NOAA Sea Grant is pleased to announce $27 million in projects that will address the prevention and removal of debris in marine and Great Lakes environments throughout the U.S. Using Sea Grant’s partnered approach to bring science together with communities for solutions that work, the projects will support transformational research and the creation of local coalitions to address urgent marine debris prevention and removal needs.
Communities Tracking Coastal Change website helps public participate in science
Those interested in monitoring shoreline change in their communities have a new resource to help them get started – a web-based inventory of citizen science efforts to track coastal change in the U.S. The site, Communities Tracking Coastal Change, was created by NOAA Climate Program Office's Coastal Inundation Risk Team and Woods Hole Sea Grant.
Georgia Sea Grant secured funding from the Department of Defense and the National Sea Grant College Program to hire Michelle Covi as the country’s first Coastal Resilience DOD Liaison in 2021. For the last year, Covi has created a suite of reports and resources that are now being used by Sea Grant programs, military installations, and coastal resilience specialists across the region to inform collaborative resilience projects.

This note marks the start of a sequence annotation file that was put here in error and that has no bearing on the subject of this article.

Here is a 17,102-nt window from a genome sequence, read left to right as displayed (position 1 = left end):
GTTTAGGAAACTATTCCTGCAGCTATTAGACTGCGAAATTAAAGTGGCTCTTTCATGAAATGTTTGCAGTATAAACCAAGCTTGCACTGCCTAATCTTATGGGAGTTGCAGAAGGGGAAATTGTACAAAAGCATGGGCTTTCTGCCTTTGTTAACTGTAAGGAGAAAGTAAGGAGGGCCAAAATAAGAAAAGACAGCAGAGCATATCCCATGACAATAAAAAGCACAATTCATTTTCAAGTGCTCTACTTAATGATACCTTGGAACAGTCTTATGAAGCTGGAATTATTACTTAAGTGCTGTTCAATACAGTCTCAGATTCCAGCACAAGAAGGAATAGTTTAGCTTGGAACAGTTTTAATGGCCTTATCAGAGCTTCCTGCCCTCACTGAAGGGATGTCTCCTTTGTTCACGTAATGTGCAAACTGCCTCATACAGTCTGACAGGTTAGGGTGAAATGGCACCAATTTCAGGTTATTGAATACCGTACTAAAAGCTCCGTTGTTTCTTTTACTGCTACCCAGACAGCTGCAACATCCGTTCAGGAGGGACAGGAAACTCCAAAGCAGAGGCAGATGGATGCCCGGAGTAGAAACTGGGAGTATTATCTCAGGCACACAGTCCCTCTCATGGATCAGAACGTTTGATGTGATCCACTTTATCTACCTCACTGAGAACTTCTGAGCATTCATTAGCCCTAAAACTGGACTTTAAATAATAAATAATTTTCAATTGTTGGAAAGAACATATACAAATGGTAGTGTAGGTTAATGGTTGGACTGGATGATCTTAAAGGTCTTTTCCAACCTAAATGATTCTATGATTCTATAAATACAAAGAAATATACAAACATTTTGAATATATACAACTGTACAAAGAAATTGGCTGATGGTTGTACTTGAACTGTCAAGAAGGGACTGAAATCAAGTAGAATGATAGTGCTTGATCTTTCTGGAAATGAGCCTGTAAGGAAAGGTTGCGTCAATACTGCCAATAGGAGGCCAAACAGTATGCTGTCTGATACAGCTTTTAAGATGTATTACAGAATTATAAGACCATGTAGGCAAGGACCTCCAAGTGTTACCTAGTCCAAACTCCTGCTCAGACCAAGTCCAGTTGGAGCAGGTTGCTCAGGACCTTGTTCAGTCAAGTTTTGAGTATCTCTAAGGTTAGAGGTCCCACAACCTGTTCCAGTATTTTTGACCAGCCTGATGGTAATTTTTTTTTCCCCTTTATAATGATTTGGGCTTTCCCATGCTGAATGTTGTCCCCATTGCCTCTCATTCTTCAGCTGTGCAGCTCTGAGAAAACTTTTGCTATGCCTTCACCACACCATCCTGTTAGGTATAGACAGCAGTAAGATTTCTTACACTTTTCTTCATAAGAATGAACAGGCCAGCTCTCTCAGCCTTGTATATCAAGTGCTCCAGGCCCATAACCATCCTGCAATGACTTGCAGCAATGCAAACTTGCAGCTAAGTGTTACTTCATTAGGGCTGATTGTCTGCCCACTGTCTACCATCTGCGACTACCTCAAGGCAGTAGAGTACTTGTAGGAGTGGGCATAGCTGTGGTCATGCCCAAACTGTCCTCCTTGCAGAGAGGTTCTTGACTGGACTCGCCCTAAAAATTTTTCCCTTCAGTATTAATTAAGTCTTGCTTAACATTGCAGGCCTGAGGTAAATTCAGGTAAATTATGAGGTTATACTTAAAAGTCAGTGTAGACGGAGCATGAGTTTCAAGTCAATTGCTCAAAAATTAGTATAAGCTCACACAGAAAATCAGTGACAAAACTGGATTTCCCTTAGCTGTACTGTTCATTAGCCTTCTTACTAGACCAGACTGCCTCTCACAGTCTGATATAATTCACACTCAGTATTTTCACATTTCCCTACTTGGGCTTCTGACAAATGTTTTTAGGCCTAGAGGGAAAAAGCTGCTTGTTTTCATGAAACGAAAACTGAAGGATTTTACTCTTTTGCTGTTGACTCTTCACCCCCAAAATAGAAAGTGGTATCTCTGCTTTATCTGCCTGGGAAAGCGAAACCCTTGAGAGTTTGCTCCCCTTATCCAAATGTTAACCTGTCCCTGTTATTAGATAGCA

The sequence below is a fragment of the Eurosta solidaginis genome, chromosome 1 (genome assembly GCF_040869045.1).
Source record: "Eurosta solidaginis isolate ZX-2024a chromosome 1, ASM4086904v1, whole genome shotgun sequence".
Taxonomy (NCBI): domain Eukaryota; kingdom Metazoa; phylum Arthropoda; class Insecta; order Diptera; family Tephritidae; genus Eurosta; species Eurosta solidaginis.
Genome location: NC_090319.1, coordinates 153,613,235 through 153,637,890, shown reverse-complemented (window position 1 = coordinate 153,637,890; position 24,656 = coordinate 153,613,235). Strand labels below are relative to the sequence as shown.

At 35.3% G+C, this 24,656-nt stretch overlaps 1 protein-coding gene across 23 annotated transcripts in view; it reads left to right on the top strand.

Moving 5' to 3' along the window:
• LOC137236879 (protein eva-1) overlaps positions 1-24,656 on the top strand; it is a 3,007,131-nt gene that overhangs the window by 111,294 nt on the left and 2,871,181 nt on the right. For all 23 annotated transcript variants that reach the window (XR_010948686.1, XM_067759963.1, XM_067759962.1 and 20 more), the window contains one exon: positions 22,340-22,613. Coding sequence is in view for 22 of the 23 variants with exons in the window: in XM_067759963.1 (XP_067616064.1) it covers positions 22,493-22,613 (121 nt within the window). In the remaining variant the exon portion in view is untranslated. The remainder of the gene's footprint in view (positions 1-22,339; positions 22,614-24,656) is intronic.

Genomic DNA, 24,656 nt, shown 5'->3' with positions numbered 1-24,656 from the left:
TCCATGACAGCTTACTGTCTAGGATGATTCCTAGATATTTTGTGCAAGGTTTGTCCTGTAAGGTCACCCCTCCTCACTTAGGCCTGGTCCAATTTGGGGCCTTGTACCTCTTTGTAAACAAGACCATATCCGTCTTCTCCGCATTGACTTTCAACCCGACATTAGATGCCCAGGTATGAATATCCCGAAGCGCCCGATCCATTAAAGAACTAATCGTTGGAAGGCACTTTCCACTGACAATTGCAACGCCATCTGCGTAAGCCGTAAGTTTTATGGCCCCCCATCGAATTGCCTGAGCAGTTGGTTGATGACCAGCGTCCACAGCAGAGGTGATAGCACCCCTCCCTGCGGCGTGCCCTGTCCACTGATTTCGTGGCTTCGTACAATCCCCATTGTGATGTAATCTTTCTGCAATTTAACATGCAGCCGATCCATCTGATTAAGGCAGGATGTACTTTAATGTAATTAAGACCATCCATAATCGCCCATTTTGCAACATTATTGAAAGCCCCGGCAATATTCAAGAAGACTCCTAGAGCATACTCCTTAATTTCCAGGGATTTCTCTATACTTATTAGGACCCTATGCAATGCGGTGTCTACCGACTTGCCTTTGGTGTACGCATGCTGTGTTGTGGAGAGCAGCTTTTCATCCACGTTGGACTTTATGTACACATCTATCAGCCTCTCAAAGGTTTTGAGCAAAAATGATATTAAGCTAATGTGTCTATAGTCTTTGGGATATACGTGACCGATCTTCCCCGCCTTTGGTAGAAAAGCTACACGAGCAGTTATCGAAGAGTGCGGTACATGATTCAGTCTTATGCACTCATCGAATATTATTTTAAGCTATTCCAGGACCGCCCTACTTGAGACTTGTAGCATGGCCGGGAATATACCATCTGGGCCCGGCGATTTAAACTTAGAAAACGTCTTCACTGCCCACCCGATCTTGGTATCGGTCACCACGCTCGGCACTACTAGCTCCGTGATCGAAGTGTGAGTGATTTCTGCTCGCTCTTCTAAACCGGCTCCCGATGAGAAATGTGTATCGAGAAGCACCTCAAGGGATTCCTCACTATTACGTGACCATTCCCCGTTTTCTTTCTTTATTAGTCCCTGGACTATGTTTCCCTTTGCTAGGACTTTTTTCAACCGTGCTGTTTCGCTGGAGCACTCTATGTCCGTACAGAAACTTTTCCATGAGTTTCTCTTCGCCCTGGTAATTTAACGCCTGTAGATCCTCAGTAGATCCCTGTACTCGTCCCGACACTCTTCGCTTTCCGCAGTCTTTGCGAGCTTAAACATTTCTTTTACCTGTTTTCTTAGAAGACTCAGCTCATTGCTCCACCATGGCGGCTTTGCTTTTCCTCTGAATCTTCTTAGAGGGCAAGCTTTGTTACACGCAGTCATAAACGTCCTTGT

Through a joint competition with the U.S. Coastal Research Program (USCRP), ten new projects were selected for a total of $3.9 million in funding to translate research into application for communities. Additionally, Sea Grant programs across the nation received an additional total of $4.2 million in NOAA Sea Grant funds to increase local capacity, engagement, research, and implementation for addressing resilience challenges.
Contaminants of emerging concern, like pharmaceuticals, cleaning products and microfibers, pose risks to the Nation’s drinking waters and aquatic life, but they are often excluded from monitoring programs and published water quality standards. Two new projects recently funded by Sea Grant aim to enhance research and monitoring efforts for this class of chemicals and materials while strengthening strategies to reduce their presence in aquatic environments.